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In his Are You Selecting Your Customers…Or Are They Selecting You?  presentation at CSIA 2010, Dean Streck, CEO of V I Engineering, encourages the use of Activity-Based Costing (ABC) to identify, describe, assign costs to, and report on operational performance. A more accurate cost management system than traditional cost accounting; ABC identifies opportunities to improve business process effectiveness and efficiency by determining the “true” cost of a product or service. ABC principles are used:

  1. To focus management attention on the total cost to produce a product or service, and
  2. As the basis for full and accurate cost recovery.

Support services are particularly suitable for activity-based resourcing because they produce identifiable and measurable units of output.

4 Steps to Knowing Your ABCs

Dean goes on to recommend some basic steps to implementing your Activity-based Costing system.

Identify activities—perform an in-depth analysis of the operating processes of each responsibility segment. Each process may consist of one or more activities required by outputs.

Assign resource costs to activities—this is sometimes called “tracing.” Traceability refers to tracing costs to cost objects to determine why costs were incurred.

Identify outputs—identify all of the outputs for which an activity segment performs activities and consumes resources. Outputs can be products, services, or customers.

Assign activity costs to outputs—assign activity costs to outputs using activity drivers. Activity drivers assign activity costs to outputs based on individual outputs’ consumption or demand for activities. For example, a driver may be the number of times an activity is performed (transaction driver) or the length of time an activity is performed (duration driver).

As also discussed in my project cost accounting post, this is a vital step in an integrator’s ability to maximize the profitability. It becomes impossible to run the business from macro-level – simply tracking overall receivables and payables versus the total labor cost. You must be able to account for your finances on a project-by-project basis.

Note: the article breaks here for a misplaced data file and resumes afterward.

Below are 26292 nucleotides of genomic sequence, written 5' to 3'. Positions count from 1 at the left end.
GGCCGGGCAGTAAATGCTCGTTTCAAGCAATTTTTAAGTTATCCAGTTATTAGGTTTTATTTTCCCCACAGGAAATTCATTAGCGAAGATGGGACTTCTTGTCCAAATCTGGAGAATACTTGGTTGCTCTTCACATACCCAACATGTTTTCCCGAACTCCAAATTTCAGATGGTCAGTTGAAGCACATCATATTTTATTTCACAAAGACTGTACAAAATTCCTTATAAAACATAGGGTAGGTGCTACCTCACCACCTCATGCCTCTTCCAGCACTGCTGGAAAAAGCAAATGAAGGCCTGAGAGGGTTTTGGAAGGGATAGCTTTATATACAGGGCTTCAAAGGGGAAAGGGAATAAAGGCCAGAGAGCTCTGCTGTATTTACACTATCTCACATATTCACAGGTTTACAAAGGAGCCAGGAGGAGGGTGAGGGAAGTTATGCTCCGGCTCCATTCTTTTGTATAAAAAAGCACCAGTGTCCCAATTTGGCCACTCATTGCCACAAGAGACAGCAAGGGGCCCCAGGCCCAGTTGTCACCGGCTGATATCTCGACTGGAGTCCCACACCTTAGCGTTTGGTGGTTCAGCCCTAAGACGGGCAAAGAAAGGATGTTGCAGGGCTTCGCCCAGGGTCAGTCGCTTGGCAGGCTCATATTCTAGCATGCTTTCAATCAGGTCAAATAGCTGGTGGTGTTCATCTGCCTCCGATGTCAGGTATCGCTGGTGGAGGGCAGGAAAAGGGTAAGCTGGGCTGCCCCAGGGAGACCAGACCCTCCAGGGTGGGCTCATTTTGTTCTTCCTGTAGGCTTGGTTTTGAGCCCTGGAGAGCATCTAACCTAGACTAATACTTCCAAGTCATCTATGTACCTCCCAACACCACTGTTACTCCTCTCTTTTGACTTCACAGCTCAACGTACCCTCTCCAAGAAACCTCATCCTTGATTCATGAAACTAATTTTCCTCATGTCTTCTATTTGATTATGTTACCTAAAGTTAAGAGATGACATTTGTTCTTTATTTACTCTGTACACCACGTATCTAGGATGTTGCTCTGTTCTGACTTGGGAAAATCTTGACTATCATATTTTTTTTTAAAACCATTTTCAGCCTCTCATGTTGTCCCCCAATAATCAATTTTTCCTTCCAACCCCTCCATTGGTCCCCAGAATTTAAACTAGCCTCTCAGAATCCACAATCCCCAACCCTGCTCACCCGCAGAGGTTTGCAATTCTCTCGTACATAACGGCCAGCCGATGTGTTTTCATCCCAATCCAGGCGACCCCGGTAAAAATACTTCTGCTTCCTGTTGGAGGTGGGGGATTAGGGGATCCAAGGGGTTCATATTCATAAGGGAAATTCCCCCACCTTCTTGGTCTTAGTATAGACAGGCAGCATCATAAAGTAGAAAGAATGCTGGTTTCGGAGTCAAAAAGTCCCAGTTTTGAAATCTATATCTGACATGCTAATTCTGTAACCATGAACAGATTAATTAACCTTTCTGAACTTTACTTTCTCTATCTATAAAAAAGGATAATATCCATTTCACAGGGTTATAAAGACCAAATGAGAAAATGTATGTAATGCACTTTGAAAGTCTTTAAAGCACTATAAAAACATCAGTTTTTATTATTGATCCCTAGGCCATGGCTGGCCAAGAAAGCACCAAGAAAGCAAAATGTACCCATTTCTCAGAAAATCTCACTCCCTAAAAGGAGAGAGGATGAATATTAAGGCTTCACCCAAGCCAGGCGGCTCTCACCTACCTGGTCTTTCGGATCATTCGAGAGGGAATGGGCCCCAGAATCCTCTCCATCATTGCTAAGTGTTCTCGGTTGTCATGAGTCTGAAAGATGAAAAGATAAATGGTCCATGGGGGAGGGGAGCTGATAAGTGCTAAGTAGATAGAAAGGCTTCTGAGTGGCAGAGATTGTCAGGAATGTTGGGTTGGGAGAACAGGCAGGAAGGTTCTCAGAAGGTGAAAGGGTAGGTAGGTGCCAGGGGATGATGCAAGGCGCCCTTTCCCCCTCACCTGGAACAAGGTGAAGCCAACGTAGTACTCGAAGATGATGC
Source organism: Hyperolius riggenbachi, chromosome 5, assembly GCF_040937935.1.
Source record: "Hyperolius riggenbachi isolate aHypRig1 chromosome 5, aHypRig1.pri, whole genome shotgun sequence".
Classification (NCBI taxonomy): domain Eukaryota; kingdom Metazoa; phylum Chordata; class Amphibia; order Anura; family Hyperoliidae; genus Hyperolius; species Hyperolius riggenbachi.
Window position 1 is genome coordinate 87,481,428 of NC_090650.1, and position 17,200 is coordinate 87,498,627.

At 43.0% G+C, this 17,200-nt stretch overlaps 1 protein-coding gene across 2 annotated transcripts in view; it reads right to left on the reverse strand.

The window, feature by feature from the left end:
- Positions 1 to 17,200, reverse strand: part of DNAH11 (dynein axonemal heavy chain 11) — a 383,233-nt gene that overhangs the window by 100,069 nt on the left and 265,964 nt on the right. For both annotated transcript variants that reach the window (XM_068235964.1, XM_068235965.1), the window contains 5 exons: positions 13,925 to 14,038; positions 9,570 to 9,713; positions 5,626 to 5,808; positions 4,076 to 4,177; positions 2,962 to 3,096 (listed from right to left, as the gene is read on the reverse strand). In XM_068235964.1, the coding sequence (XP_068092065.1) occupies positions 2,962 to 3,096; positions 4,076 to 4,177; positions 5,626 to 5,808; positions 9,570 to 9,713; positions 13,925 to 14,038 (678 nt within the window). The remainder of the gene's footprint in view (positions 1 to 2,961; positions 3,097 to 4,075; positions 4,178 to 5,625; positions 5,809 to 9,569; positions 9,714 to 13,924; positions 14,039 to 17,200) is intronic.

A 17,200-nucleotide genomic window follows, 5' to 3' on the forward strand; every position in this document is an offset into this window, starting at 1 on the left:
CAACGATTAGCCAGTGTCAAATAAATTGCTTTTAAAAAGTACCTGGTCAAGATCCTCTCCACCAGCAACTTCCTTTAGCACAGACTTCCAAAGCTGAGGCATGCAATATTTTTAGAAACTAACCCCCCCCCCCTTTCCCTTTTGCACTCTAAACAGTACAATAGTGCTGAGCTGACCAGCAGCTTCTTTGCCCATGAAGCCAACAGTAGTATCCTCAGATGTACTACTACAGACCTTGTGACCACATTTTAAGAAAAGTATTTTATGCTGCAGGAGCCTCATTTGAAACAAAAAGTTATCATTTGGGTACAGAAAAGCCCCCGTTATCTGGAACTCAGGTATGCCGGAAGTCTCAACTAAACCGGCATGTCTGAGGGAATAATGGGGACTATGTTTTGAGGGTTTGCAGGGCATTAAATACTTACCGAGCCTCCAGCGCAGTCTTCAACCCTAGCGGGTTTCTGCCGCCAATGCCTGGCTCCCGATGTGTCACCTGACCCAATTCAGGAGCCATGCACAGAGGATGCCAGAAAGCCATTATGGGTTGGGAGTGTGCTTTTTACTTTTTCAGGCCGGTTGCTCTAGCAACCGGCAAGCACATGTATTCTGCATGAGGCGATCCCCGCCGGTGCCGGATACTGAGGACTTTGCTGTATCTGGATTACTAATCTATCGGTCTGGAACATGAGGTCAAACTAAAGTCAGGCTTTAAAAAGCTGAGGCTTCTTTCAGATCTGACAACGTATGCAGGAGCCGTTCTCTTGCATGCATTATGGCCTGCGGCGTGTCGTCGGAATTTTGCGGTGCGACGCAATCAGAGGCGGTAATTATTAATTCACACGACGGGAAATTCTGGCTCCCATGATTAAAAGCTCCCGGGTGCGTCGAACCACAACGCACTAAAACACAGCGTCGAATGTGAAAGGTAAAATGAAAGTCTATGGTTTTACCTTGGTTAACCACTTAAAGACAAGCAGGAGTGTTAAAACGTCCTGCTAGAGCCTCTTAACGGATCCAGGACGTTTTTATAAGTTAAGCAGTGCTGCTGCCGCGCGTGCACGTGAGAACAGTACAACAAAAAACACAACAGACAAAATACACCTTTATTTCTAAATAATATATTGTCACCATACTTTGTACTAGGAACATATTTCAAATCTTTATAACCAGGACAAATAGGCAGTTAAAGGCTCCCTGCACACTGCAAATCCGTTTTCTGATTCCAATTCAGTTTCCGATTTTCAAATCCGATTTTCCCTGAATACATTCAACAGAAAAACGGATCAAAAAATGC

Customer Lifetime Value

By performing Activity-Based Accounting, you can ultimately assign a customer lifetime value(CLV) for your accounts. The CLV is the present value of the future cash flows attributed to the customer relationship. Use of customer lifetime value as a marketing metric tends to place greater emphasis on customer service and long-term customer satisfaction, rather than on maximizing short-term sales.




Originally posted by Jack Barber at http://buildingstrongerpartners.wordpress.com/2010/06/22/customer-selection-3-of -4-activity-based-costing/
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In his Are You Selecting Your Customers…Or Are They Selecting You?  presentation at CSIA 2010, Dean Streck, CEO of V I Engineering, Dean starts with recommendation to ‘Know Thyself.’  You must first figure out who you are as a company today and the company that you want to be. Then, you can be proactive about selecting the customers that will help you achieve your goals.  In part 2, he then describes methods to ‘Know Thy Customer.”

The 80/20 Rule

The role 80-20 rule, also known as the Pareto principle applies. Business management thinker Joseph M. Juran suggested the principle and named it after Italian economist Vilfredo Pareto, who observed in 1906 that 80% of the land in Italy was owned by 20% of the population. It is a common rule of thumb in business: 80% of your sales come from 20% of your clients.

Whale of a Tale

Dean goes further to show that your top 20% of your business actually generates 180% of the profits. The middle 60% of your business is basically breakeven. And bottom 20% of your business loses the 80% of potential profits.

So What Then Must We Do

The revelation that 20% of your customers generate the bulk of your profit and the ‘other’ 20 percent cost you most of that profit, then raises the question. What should I do about it? Should I just focus on the top 20%? Should I fire the rest? What about everyone in between. In the next couple of posts, we will look at techniques to deal with these issues.




Originally posted by Jack Barber at http://buildingstrongerpartners.wordpress.com/2010/06/15/customer-selection-part -2-of-4-know-thy-customer/
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Continuing with my series of my favorite CSIA presentations from 2010, I very much enjoyed the Are You Selecting Your Customers…Or Are They Selecting You? by Dean Streck, CEO of V I Engineering who is an NI Select Alliance Partner.  In his presentation, he astutely illustrates that customer selection defines everything about your company from how you quote and the prices you can charge, to your process model and how you work, to the people you hire and the skills they need, and ultimately to your profitability and your ability to control the destiny of your company. Dean offers a fresh perspective on your customers and offers advice on your selection process, so you can truly understand your customer contributions to your business.

Know Thyself